Diesel Particulate Filter Warning Light

dpf warning 218x110There is a DPF Indicator Light on the dash, it does NOT come on during normal regeneration. If you see the filter indicator come on, the soot load has exceeded 24 grams. You need to take a freeway drive for long enough to get the system hot and allow it to go through a complete high temperature active regeneration cycle. If the DPF filter indicator light stays on, and the Glow Plug Indicator Light come on as well, you MUST see a pro, NOW! The dash display will indicate “Check Engine  –  Service Shop”. For some reason, regeneration was not successful, and the engine computer has quit trying to regenerate as it is possible to damage the DPF. Waiting a few days may cost you a new DPF, and we don’t have to scare you with the mid 4 digit $$$$ cost. If the calculated soot load gets to 45 grams, the diesel particulate filter must be replaced.

P0401 EGR Insufficient Flow Code

There appears to be a lot of misconceptions about the P0401 EGR code. EGR is the acronym for Exhaust Gas Recirculation, which recycles a small portion of the exhaust gases back into the intake system. A Factory Technical Service Bulletin (TSB) advises that one check for the presence of soot just after the Diesel Particulate Filter, and if any soot is observed, replace both the DPF and the EGR filter. This will cure the problem 98 out of a 100 times, but the price and frequency suggests that this shotgun technique may be overkill. And the internet shows many reports of owners who have had to change these two expensive parts about once a year. Here is the reality check.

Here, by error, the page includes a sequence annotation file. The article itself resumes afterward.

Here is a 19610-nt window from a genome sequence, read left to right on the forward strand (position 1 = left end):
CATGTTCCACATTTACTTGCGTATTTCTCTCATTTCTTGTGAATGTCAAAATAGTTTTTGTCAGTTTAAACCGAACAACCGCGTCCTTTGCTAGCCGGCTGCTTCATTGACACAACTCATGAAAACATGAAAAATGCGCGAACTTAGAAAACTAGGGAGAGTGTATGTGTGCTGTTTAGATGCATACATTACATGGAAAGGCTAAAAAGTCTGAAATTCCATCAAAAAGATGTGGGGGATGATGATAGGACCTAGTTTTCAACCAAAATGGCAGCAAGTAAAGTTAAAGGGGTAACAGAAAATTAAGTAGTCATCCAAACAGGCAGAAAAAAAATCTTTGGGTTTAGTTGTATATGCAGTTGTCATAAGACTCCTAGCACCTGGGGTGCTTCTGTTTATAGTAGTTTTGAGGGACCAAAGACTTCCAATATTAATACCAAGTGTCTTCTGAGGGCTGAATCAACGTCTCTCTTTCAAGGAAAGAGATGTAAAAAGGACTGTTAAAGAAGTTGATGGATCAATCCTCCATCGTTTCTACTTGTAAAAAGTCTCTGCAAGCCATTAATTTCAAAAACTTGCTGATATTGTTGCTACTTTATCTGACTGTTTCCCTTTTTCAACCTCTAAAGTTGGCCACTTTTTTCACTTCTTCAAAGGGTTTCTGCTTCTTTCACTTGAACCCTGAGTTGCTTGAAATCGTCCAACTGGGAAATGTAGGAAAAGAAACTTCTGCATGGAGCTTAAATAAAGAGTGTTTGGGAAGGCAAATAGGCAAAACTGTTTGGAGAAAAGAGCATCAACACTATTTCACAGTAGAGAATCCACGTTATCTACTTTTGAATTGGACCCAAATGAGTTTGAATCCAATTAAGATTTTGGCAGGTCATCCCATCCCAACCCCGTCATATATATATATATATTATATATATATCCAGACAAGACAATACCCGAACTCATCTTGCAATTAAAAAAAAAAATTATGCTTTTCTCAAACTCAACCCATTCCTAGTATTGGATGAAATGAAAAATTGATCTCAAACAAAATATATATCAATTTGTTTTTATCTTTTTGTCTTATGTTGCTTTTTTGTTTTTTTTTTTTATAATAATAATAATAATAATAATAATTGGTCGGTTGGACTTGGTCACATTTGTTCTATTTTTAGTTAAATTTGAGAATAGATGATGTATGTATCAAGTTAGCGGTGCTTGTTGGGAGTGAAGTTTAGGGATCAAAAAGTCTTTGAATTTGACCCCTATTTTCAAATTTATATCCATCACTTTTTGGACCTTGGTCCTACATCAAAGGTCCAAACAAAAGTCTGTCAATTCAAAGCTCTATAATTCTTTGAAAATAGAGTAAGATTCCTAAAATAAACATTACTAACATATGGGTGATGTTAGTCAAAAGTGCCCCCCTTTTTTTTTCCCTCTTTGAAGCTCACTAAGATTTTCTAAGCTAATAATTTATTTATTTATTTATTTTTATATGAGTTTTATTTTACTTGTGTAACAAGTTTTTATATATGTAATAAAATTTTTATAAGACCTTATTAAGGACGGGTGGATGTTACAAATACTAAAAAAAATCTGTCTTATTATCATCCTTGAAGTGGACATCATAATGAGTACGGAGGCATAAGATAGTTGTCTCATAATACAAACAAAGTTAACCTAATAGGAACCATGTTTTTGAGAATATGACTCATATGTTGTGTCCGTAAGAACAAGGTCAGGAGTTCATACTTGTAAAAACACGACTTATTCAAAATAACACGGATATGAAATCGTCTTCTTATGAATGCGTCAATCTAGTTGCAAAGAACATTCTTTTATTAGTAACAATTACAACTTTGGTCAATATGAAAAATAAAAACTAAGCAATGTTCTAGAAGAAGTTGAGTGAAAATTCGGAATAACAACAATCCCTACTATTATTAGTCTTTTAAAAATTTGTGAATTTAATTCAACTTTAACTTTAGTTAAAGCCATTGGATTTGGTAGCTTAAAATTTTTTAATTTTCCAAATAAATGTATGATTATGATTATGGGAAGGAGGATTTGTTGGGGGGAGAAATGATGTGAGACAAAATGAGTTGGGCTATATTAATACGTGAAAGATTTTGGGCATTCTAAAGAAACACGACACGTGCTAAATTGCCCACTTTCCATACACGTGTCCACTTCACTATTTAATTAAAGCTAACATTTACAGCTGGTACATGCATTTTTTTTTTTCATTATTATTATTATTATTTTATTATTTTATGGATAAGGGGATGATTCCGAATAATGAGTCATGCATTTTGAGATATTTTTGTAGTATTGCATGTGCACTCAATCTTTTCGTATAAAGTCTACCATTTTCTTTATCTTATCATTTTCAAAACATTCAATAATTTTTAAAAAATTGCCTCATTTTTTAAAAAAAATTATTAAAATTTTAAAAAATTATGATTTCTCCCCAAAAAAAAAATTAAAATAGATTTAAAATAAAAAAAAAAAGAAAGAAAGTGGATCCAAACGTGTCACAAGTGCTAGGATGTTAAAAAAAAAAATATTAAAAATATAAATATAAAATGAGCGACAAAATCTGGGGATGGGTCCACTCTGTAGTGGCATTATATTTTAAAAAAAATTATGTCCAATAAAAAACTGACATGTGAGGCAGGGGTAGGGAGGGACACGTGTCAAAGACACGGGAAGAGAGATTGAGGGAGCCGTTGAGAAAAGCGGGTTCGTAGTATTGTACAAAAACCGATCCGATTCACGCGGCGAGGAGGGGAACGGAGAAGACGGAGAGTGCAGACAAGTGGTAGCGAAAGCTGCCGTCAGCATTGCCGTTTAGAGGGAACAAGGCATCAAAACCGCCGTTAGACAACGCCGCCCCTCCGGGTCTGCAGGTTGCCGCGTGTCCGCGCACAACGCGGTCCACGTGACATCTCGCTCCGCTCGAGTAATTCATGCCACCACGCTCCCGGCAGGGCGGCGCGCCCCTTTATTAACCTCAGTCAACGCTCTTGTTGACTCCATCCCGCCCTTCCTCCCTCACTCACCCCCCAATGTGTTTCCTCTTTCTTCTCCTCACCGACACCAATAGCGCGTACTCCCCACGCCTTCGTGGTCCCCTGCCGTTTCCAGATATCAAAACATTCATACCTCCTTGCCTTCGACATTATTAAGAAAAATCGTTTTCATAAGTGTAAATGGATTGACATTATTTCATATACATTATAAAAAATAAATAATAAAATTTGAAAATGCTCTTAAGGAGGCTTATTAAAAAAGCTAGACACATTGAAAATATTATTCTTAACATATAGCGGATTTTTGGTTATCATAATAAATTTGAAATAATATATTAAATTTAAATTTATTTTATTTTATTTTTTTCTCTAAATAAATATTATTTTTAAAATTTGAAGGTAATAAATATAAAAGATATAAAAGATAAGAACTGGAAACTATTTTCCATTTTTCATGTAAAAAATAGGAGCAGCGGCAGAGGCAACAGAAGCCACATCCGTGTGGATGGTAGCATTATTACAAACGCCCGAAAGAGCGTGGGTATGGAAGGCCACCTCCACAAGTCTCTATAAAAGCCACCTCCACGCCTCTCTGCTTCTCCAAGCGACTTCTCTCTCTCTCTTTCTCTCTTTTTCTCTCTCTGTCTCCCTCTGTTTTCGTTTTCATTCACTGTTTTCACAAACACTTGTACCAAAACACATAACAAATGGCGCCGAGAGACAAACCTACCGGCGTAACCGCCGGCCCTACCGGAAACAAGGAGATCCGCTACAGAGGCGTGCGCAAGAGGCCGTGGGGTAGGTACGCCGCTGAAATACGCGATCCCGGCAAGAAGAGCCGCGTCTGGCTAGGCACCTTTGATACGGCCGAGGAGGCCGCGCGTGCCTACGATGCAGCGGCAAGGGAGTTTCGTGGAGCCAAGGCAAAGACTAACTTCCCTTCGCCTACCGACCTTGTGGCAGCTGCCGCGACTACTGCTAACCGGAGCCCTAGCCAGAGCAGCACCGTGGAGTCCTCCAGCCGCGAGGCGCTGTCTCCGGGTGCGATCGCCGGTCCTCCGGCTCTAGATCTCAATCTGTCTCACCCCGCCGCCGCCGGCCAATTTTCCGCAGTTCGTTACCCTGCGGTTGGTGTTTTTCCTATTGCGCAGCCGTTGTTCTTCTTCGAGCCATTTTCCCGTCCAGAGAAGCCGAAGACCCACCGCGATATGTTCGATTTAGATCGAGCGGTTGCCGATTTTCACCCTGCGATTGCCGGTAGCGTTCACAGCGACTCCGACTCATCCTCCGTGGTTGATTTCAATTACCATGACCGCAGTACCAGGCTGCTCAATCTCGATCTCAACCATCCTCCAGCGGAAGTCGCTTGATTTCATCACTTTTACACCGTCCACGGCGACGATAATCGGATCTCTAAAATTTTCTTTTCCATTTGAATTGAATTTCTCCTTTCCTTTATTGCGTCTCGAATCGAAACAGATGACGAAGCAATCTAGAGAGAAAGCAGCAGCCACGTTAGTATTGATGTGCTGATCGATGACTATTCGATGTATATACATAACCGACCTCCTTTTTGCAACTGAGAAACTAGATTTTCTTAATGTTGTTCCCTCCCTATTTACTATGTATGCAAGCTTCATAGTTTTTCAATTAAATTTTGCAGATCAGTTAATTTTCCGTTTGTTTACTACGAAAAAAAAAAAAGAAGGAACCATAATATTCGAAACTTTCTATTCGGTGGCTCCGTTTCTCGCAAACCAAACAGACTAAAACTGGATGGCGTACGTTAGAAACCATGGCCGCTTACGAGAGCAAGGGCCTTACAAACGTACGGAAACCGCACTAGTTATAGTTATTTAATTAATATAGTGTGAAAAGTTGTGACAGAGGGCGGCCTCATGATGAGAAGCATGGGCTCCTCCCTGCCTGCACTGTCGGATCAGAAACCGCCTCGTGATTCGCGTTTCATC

The fuel system checks the signal from Mass Air Flow signal (MAF) when the EGR is turned on, and expects to see a reduction proportional to the requested EGR flow. The allowable range is tightly controlled and checked. Since there are two EGR systems, and they can work even simultaneously, this cross check is not able to verify which system is at fault. The high pressure EGR valve, which inlets directly after the throttle valve, can have a build up of debris. Since this EGR valve opens just very slightly, a small amount of debris can impede the flow enough to be detected. This however is rarely the case. Usually the culprit is the EGR filter of the low pressure EGR system that dumps in just before the turbocharger. But the reasons and degrees of failure are not well identified. A knowledgeable technician can check the restriction across that EGR filter, and determine just how clogged it might be. Readings showing around 100 millibar and above of pressure differential across the filter will cause the EGR flow to be reduced enough to throw the P0401 code.